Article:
Bad strategy abounds, says UCLA management professor Richard Rumelt. Senior executives who can spot it stand a much better chance of creating good strategies.
Horatio Nelson had a problem. The British admiral’s fleet was outnumbered at Trafalgar by an armada of French and Spanish ships that Napoleon had ordered to disrupt Britain’s commerce and prepare for a cross-channel invasion. The prevailing tactics in 1805 were for the two opposing fleets to stay in line, firing broadsides at each other. But Nelson had a strategic insight into how to deal with being outnumbered. He broke the British fleet into two columns and drove them at the Franco-Spanish fleet, hitting its line perpendicularly. The lead British ships took a great risk, but Nelson judged that the less-trained Franco-Spanish gunners would not be able to compensate for the heavy swell that day and that the enemy fleet, with its coherence lost, would be no match for the more experienced British captains and gunners in the ensuing melee. He was proved right: the French and Spanish lost 22 ships, two-thirds of their fleet. The British lost none.1
Nelson’s victory is a classic example of good strategy, which almost always looks this simple and obvious in retrospect. It does not pop out of some strategic-management tool, matrix, triangle, or fill-in-the-blanks scheme. Instead, a talented leader has identified the one or two critical issues in a situation—the pivot points that can multiply the effectiveness of effort—and then focused and concentrated action and resources on them. A good strategy does more than urge us forward toward a goal or vision; it honestly acknowledges the challenges we face and provides an approach to overcoming them.
Too many organizational leaders say they have a strategy when they do not. Instead, they espouse what I call “bad strategy.” Bad strategy ignores the power of choice and focus, trying instead to accommodate a multitude of conflicting demands and interests. Like a quarterback whose only advice to his teammates is “let’s win,” bad strategy covers up its failure to guide by embracing the language of broad goals, ambition, vision, and values. Each of these elements is, of course, an important part of human life. But, by themselves, they are not substitutes for the hard work of strategy.
In this article, I try to lay out the attributes of bad strategy and explain why it is so prevalent. Make no mistake: the creeping spread of bad strategy affects us all. Heavy with goals and slogans, governments have become less and less able to solve problems. Corporate boards sign off on strategic plans that are little more than wishful thinking. The US education system is rich with targets and standards but poor at comprehending and countering the sources of underperformance. The only remedy is for us to demand more from those who lead. More than charisma and vision, we must demand good strategy.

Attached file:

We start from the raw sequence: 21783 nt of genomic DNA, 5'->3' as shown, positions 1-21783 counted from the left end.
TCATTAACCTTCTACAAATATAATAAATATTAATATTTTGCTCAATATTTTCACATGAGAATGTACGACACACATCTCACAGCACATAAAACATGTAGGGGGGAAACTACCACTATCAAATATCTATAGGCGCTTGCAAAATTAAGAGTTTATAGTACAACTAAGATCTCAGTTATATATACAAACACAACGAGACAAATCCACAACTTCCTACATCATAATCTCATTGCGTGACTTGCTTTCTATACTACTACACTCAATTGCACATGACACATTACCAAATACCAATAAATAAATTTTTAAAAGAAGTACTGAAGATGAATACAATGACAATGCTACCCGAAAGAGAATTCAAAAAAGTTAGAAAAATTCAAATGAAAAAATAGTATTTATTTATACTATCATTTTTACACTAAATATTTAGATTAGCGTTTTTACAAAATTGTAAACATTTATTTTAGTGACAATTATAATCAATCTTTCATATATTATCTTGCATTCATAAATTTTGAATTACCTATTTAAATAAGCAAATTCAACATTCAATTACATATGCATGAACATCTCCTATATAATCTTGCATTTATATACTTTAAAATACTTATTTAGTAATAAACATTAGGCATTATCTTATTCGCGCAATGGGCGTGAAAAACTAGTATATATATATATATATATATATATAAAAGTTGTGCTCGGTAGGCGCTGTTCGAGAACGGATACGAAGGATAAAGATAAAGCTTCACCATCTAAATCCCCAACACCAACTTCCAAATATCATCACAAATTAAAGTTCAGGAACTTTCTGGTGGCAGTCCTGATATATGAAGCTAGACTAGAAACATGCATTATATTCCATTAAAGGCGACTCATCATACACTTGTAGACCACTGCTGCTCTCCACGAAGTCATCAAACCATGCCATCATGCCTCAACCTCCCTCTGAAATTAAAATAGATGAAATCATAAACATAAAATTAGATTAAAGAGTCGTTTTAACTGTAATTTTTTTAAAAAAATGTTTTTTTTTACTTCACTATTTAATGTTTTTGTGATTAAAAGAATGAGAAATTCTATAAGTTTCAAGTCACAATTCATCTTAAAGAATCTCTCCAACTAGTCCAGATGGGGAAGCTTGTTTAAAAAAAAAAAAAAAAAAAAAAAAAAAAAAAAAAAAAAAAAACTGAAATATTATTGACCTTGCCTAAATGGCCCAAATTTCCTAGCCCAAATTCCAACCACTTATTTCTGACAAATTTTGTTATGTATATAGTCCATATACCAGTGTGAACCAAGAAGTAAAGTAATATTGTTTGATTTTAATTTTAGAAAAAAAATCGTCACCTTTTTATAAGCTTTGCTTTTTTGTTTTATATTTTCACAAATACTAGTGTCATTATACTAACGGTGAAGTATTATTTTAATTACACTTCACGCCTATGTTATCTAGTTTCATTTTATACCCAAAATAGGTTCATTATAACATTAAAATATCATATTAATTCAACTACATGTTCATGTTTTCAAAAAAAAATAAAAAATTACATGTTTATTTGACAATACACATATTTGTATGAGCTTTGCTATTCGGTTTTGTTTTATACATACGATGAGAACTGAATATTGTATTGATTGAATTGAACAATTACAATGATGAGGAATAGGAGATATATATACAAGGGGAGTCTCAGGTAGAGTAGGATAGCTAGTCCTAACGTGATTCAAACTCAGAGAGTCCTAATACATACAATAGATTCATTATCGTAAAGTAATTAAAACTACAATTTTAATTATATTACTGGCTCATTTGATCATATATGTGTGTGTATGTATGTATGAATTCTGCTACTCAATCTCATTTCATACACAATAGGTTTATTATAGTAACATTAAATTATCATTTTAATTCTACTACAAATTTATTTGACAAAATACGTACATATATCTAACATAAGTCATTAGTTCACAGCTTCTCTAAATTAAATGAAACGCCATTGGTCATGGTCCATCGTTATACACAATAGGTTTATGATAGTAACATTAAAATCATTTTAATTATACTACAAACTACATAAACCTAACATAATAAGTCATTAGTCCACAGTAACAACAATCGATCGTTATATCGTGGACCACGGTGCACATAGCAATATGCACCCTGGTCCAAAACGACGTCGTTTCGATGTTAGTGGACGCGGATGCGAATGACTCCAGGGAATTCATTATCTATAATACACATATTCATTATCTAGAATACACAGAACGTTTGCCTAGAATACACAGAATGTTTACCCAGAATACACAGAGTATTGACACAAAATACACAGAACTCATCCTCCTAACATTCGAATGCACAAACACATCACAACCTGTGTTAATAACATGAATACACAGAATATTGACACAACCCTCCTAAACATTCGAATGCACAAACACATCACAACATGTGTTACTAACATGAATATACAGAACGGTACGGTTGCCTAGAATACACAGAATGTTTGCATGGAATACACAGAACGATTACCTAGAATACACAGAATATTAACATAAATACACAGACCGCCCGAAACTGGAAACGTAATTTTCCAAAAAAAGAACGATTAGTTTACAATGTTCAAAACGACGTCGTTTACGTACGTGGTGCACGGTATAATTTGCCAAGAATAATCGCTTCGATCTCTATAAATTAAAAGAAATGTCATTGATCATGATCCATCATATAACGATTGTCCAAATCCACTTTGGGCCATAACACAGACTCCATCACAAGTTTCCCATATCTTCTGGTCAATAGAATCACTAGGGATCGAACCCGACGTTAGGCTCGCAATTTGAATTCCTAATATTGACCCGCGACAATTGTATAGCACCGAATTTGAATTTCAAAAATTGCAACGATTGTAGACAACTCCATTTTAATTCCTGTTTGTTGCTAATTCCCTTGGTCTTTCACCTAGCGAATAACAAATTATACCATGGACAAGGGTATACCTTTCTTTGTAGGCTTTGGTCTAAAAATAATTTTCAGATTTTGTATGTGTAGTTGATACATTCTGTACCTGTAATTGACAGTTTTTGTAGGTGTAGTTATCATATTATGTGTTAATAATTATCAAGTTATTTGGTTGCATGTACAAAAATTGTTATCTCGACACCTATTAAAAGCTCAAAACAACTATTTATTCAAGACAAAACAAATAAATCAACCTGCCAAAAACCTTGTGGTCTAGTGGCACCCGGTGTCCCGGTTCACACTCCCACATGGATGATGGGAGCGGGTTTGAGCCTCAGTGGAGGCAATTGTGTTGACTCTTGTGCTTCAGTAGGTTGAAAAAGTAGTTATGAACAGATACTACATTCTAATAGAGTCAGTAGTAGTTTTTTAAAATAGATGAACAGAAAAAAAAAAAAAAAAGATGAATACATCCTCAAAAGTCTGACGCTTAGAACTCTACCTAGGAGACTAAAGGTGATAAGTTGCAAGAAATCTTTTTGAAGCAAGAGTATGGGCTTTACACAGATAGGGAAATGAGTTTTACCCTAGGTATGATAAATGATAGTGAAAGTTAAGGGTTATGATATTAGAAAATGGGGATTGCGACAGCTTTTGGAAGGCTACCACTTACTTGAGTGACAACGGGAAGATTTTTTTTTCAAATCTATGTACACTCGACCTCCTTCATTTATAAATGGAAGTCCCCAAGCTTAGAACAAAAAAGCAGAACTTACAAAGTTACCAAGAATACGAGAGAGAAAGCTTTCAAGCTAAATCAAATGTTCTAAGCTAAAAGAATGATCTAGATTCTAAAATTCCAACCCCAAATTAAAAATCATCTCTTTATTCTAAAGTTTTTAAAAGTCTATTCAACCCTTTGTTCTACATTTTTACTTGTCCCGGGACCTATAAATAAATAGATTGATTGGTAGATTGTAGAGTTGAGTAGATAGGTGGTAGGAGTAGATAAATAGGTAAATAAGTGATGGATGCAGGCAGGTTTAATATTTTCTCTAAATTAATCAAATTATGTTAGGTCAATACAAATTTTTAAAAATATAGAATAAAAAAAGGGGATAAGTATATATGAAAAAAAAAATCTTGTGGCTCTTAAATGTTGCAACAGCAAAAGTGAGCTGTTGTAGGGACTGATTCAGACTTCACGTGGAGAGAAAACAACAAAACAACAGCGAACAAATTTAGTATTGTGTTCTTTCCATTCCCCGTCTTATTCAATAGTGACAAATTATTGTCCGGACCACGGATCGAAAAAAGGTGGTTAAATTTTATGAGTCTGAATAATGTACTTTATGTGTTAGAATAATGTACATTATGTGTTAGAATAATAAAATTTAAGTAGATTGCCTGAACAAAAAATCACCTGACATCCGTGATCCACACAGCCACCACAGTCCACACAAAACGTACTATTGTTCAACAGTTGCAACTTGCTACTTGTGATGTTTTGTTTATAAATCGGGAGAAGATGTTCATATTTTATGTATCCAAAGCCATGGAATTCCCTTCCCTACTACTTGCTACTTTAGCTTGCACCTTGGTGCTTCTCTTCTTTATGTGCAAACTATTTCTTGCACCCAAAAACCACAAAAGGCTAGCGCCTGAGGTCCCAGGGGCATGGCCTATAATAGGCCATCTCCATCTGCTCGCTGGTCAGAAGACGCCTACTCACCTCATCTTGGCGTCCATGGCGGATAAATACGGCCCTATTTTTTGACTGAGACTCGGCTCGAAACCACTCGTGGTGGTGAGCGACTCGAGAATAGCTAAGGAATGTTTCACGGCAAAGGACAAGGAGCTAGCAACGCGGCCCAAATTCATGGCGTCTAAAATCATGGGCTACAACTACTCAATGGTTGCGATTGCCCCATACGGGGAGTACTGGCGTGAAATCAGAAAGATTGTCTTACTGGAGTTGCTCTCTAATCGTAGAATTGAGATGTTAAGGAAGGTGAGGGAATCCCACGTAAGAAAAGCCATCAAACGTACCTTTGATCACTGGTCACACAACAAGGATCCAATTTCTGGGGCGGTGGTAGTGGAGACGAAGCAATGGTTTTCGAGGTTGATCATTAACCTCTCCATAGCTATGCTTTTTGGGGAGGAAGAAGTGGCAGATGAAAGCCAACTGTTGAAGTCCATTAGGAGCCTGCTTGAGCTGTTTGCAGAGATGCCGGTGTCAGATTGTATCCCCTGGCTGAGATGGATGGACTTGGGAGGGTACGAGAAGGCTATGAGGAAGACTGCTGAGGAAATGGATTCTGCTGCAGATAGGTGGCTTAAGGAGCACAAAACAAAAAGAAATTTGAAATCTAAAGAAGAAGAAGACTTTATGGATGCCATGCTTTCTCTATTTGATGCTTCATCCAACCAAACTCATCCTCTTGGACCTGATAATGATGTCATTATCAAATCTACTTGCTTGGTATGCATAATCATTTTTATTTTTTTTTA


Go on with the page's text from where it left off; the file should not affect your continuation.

The hallmarks of bad strategy
I coined the term bad strategy in 2007 at a Washington, DC, seminar on national-security strategy. My role was to provide a business and corporate-strategy perspective. The participants expected, I think, that my remarks would detail the seriousness and growing competence with which business strategy was created. Using words and slides, I told the group that many businesses did have powerful, effective strategies. But in my personal experiences with corporate practice, I saw a growing profusion of bad strategy.
In the years since that seminar, I have had the opportunity to discuss the bad-strategy concept with a number of senior executives. In the process, I have condensed my list of its key hallmarks to four points: the failure to face the challenge, mistaking goals for strategy, bad strategic objectives, and fluff.
Failure to face the problem
A strategy is a way through a difficulty, an approach to overcoming an obstacle, a response to a challenge. If the challenge is not defined, it is difficult or impossible to assess the quality of the strategy. And, if you cannot assess that, you cannot reject a bad strategy or improve a good one.
International Harvester learned about this element of bad strategy the hard way. In July 1979, the company’s strategic and financial planners produced a thick sheaf of paper titled “Corporate Strategic Plan: International Harvester.” It was an amalgam of five separate strategic plans, each created by one of the operating divisions.
The strategic plan did not lack for texture and detail. Looking, for example, within the agricultural-equipment group—International Harvester’s core, dating back to the McCormick reaper, which was a foundation of the company—there is information and discussion about each segment. The overall intent was to strengthen the dealer/distributor network and to reduce manufacturing costs. Market share in agricultural equipment was also projected to increase, from 16 percent to 20 percent.
That was typical of the overall strategy, which was to increase the company’s share in each market, cut costs in each business, and thereby ramp up revenue and profit. A summary graph, showing past and forecast profit, forms an almost perfect hockey stick, with an immediate recovery from decline followed by a steady rise.
The problem with all this was that the plan didn’t even mention Harvester’s grossly inefficient production facilities, especially in its agricultural-equipment business, or the fact that Harvester had the worst labor relations in US industry. As a result, the company’s profit margin had been about one-half of its competitors’ for a long time. As a corporation, International Harvester’s main problem was its inefficient work organization—a problem that would not be solved by investing in new equipment or pressing managers to increase market share.
By cutting administrative overhead, Harvester boosted reported profits for a year or two. But following a disastrous six-month strike, the company quickly began to collapse. It sold off various businesses—including its agricultural-equipment business, to Tenneco. The truck division, renamed Navistar, is today a leading maker of heavy trucks and engines.
To summarize: if you fail to identify and analyze the obstacles, you don’t have a strategy. Instead, you have a stretch goal or a budget or a list of things you wish would happen.
Mistaking goals for strategy
A few years ago, a CEO I’ll call Chad Logan asked me to work with the management team of his graphic-arts company on “strategic thinking.” Logan explained that his overall goal was simple—he called it the “20/20 plan.” Revenues were to grow at 20 percent a year, and the profit margin was to be 20 percent or higher.